We’d come all this way with our skis and gear, however, so it seemed a waste to just go home. A quick group meeting resulted in the suggestion that we head back towards Sapporo, and take a look at conditions in the Toyoha Mine valley. Tucked into the hills near Jozankei, this valley ought to be more sheltered, and would offer the choice of either the Mt. Muine route up to Senjaku Plateau (route guide here), or a route up Mt. Onuma.
When we arrived at the mine, we decided on the Mt. Onuma route. Rick and Jeff had done the route in spring, and were keen to check out the early winter conditions. It ended up being most excellent choice, as the snow was glorious, and we mostly had the route to ourselves.
We parked up along with the 10 or so other cars at the Mt. Muine trailhead. Everyone else seemed to have been heading up Mt. Muine, while we walked a few hundred meters up the road to the hairpin bend to start up the School Ridge (学校尾根 – gakkou one) of Mt. Onuma.
At around 790m, there is a relatively flat spot on the ridge. Further on from this, there are a couple of humps in the ridge. It should be possible to traverse around the side of the 875m hump around the contour line, such that there is no climbing involved, although the west side of the hump is heavily wooded, and the eastern side has some steep bluffs. This traversing is important if you want to avoid a bootpack or putting the skins back on on the way down.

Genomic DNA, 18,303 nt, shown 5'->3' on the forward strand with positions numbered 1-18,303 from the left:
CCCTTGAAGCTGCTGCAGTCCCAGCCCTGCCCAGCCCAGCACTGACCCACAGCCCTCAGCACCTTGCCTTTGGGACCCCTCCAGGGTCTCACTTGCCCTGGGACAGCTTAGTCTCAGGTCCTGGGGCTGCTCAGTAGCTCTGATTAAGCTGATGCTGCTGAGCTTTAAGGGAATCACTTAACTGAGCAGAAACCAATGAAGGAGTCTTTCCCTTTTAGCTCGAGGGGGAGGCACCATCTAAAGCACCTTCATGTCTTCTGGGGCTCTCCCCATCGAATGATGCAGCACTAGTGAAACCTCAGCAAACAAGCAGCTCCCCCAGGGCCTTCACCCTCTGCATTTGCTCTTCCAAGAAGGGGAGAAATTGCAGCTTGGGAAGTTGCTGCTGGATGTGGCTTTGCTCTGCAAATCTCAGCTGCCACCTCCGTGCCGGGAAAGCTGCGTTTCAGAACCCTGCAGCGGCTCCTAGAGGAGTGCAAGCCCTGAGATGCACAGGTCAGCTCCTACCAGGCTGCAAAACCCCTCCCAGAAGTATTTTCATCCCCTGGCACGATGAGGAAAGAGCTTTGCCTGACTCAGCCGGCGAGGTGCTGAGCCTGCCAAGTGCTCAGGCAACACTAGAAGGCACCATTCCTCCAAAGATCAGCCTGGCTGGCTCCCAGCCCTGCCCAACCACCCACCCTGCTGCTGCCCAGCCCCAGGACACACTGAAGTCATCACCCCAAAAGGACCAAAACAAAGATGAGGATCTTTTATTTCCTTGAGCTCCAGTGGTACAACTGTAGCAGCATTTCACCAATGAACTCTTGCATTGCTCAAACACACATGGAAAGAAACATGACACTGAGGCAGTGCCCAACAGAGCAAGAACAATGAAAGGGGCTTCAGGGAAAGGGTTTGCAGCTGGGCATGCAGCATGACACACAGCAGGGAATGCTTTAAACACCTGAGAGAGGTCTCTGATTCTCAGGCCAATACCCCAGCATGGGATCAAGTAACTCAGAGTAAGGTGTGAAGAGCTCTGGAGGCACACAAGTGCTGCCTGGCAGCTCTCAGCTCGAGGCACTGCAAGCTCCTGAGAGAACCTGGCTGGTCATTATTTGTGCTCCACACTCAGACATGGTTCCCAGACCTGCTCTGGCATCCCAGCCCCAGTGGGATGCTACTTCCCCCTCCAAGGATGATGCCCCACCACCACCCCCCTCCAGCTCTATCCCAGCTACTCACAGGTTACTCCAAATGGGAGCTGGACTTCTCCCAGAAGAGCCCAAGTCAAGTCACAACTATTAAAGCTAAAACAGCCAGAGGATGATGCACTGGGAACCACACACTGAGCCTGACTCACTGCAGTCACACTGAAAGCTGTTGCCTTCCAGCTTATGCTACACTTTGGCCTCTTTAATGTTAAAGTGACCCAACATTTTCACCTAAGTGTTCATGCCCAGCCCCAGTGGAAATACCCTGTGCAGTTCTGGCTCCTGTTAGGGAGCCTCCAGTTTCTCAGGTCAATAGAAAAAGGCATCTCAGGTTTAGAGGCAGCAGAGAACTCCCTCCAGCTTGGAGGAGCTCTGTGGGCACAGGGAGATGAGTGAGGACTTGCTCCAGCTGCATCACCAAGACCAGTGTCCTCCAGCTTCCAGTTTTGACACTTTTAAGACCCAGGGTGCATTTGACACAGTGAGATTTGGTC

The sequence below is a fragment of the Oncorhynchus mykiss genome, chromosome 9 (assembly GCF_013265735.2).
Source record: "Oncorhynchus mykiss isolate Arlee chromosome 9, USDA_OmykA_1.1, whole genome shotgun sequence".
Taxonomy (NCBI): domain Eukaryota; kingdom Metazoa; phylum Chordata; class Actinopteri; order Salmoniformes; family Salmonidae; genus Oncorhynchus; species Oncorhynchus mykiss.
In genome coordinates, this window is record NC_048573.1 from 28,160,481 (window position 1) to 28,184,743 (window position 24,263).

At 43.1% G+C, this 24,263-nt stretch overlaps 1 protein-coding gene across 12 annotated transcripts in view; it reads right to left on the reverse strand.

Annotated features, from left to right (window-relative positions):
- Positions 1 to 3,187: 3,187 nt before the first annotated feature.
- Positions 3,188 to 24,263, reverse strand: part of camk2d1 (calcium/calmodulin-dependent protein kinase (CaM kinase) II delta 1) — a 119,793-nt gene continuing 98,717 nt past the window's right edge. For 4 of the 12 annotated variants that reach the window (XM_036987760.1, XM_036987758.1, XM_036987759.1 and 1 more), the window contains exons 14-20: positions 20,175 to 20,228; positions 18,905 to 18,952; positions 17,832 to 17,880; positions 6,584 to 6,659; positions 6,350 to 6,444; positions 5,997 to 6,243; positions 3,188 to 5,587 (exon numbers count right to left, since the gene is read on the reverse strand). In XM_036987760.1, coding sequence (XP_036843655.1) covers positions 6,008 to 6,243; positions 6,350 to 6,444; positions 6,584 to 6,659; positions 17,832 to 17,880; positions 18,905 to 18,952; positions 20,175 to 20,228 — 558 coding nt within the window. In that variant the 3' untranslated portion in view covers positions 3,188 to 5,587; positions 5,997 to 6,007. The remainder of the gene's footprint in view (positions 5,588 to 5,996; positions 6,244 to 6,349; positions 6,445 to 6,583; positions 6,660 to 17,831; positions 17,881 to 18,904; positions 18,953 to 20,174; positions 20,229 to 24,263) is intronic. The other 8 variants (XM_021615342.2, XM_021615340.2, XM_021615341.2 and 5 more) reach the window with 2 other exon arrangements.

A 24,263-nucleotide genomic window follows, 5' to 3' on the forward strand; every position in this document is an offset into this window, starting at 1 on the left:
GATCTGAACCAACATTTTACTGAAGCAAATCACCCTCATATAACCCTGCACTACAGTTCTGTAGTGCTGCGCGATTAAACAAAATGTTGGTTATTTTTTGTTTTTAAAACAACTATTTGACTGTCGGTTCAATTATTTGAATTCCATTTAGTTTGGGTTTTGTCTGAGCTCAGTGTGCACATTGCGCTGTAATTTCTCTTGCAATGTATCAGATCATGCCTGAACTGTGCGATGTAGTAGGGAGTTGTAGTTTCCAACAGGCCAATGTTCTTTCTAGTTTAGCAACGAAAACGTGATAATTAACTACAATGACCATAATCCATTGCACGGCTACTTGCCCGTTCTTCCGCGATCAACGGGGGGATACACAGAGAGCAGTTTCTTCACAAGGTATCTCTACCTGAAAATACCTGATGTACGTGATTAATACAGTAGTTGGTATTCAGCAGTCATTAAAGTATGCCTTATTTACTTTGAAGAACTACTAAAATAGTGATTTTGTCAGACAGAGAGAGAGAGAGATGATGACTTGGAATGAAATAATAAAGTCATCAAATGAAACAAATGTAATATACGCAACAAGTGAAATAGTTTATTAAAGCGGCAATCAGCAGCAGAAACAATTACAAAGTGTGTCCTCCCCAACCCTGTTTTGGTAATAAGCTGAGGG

Once beyond the 875m hump, the climb up to the peak starts in earnest. Expect some wide open slopes at this point, which require some careful zigzagging. In unstable snow conditions, keep distances between people in your party large, to avoid multiple casualties in the event of an avalanche.
The final approach to the summit is through low-lying trees. Pick a safe gap between the cornices, and you’ll suddenly find yourself on the summit ridge with expansive views on a good day to Mt. Muine, Mt. Yoichi, and if you’re lucky, all the way to Mt. Yotei.
We summited in low cloud, so I look forward to better weather next time.
We returned to just below the summit for a quick lunch, and then skied back down the way we had come. There was a good layer of at least 50cm of fresh, light powder, and this made for some fantastic runs.